The Book: Robert Penn Warren, ALL THE KING'S MEN. Bantam Classic paperback reprint, 1966 (18th printing). Fair condition; book is intact but fragile, pages are brown and brittle, spine is heavily creased. Previous owner's markings on front cover, including an old phone number for VEPCO (now Virginia Power).
First read: 1982
Owned since: 1982
If you -- like me -- stayed up much too late last night waiting for returns from Indiana, you might have wondered: Why do people run for office, and what makes people hang onto it at all costs?
If you stayed up for last night's returns, you've probably already read this book -- but if you haven't, it explains it all for you. It is the great American political novel, beginning with a loving description of a highway built with public funds and ending with the narrator musing on the nature of history, honor, and public service. In between are passion, betrayal, love, anger, corruption, lies and terrible, costly hope.
Reporter Jack Burden becomes, almost accidentally, the advance man and press secretary for grassroots politician Willie Stark, who might be a buffoon except for his uncanny charisma and political vision. Willie gets into politics to do good, and never doubts that he has the people's benefit at heart. As his career rises, however, the other compensations of politics distract him, and he becomes more and more willing to do whatever it takes to achieve his goals.
Willie Stark gains the world and loses his soul, and Jack Burden is his henchman until his last illusion is betrayed. Willie says, "Man is born in sin and conceived in corruption and passeth from the stench of the didie to the stink of the shroud. There is always something" to be dug up on his opponents, something to be used as leverage. Jack doesn't want to believe him, but Willie turns out to be right. Maybe.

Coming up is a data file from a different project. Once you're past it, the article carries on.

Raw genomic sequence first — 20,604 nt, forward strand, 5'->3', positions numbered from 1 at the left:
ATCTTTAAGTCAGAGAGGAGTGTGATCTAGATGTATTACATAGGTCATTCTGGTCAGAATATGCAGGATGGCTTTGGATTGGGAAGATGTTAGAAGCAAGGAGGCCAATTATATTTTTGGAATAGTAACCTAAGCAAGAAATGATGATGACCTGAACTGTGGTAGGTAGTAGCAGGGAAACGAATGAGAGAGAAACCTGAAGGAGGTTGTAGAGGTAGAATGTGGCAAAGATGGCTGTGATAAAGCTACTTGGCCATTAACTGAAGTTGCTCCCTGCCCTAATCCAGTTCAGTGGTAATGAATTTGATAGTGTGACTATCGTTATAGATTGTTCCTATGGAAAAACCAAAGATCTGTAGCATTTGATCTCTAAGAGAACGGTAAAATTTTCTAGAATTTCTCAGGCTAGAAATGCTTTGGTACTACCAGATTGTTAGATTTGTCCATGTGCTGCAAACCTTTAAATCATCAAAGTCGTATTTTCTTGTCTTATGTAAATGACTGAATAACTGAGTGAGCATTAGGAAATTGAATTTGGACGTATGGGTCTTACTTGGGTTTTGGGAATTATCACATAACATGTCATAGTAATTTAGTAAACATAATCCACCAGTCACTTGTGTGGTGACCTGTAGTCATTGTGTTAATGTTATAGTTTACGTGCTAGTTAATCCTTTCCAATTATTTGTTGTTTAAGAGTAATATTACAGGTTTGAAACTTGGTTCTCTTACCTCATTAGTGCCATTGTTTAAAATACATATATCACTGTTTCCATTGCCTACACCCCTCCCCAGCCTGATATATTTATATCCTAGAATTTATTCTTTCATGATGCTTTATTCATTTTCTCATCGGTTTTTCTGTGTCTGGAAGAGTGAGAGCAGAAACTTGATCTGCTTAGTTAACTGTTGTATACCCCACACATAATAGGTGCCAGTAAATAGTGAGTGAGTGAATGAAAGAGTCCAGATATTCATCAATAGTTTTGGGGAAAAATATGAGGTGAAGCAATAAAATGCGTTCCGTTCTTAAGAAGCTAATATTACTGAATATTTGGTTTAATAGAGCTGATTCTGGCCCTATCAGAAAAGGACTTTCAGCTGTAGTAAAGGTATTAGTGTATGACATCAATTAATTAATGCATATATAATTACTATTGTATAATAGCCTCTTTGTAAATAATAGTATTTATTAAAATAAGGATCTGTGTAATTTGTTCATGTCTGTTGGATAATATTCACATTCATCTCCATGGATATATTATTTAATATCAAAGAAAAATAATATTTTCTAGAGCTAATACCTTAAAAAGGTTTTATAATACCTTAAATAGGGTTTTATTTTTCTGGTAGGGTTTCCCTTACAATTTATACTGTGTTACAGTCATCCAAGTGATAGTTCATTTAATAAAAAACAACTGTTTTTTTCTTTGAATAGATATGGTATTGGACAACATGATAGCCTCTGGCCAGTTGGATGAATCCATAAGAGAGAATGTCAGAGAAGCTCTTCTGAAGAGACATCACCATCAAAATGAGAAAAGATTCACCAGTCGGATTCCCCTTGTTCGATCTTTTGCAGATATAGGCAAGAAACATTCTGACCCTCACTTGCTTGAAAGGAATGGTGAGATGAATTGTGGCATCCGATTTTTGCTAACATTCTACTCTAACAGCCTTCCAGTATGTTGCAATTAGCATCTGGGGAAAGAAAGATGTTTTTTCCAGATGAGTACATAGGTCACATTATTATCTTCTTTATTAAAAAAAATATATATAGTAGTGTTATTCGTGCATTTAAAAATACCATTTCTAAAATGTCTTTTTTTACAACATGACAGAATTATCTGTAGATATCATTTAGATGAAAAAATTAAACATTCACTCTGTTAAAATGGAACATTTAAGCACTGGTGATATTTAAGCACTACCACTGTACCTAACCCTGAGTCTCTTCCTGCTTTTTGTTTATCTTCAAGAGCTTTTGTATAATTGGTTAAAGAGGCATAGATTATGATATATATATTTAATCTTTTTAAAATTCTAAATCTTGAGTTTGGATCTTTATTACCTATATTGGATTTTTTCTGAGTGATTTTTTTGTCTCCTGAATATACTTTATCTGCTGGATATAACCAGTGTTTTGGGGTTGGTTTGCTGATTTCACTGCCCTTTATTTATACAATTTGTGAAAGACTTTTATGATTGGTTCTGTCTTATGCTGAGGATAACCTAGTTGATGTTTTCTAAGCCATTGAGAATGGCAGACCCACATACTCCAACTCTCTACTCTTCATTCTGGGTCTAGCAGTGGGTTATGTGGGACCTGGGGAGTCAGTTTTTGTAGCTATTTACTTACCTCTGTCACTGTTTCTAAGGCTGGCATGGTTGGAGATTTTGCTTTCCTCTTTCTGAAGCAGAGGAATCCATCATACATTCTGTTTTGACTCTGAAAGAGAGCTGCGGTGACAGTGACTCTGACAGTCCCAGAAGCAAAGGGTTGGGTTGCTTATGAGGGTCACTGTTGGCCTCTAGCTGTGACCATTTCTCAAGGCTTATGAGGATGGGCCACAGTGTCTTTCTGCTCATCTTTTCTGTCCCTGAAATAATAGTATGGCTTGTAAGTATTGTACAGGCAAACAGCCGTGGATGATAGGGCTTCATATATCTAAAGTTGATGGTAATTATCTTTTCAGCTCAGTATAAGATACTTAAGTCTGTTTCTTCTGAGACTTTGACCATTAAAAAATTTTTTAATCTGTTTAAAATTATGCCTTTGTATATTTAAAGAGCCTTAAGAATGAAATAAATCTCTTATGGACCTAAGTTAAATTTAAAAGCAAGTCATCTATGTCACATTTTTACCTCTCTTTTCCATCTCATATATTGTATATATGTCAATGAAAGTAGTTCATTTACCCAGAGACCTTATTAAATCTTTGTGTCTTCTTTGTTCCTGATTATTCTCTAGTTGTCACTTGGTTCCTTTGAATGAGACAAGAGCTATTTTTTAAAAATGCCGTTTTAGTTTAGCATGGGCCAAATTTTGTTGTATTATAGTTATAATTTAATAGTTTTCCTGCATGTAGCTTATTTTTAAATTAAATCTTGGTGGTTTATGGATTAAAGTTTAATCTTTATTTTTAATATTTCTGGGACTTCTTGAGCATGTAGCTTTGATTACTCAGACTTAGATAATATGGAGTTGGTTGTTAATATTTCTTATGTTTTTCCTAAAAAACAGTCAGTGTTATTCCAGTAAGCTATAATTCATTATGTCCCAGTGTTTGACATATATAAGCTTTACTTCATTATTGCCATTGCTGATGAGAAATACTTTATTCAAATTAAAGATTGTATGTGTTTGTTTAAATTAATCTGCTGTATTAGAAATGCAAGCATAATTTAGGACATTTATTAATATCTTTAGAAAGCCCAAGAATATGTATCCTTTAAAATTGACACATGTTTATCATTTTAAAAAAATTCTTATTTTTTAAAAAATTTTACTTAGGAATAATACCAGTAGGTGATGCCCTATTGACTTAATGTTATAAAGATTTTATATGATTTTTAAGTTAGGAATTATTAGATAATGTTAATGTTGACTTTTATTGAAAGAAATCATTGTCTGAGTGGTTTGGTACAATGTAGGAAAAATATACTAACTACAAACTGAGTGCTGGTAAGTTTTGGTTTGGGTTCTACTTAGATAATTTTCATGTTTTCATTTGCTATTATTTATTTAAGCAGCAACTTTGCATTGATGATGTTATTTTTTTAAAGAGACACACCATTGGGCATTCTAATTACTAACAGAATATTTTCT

The power of ALL THE KING'S MEN comes from the fact that Willie is good as well as evil, and sets himself against things he perceives as greater evil. When this was the Questions blog, my brother James asked whether politicians realize how slimy they are. I said that no, they mostly don't, and this book was the beginning of that understanding.
On the road again today, and posting between now and Tuesday may be erratic -- which shouldn't matter much, since I'll be seeing most of my regular readers.
Five Random Songs
"Wild World," Jimmy Cliff. From his In Concert (Live) recording. Once you hear this song with a reggae beat, you'll never hear it any other way.
"The Sharpest Thorn," Elvis Costello & Alvin Toussaint. I had a last minute invitation to go to JazzFest in New Orleans last week, and turned it down because I was too tired and had too much work to do. I am now officially middle-aged.
"Ever Fallen in Love," The Buzzcocks. And then I hear this song and think, well, maybe not...
"The Best," ...And You Will Know Us by the Trail of Dead. I think this song was a single, off their album Worlds Apart.
"Punky Reggae Party," Bob Marley. It must be summertime. The weather report says it'll get above 80 in Washington, DC today. What the hell do I have to wear?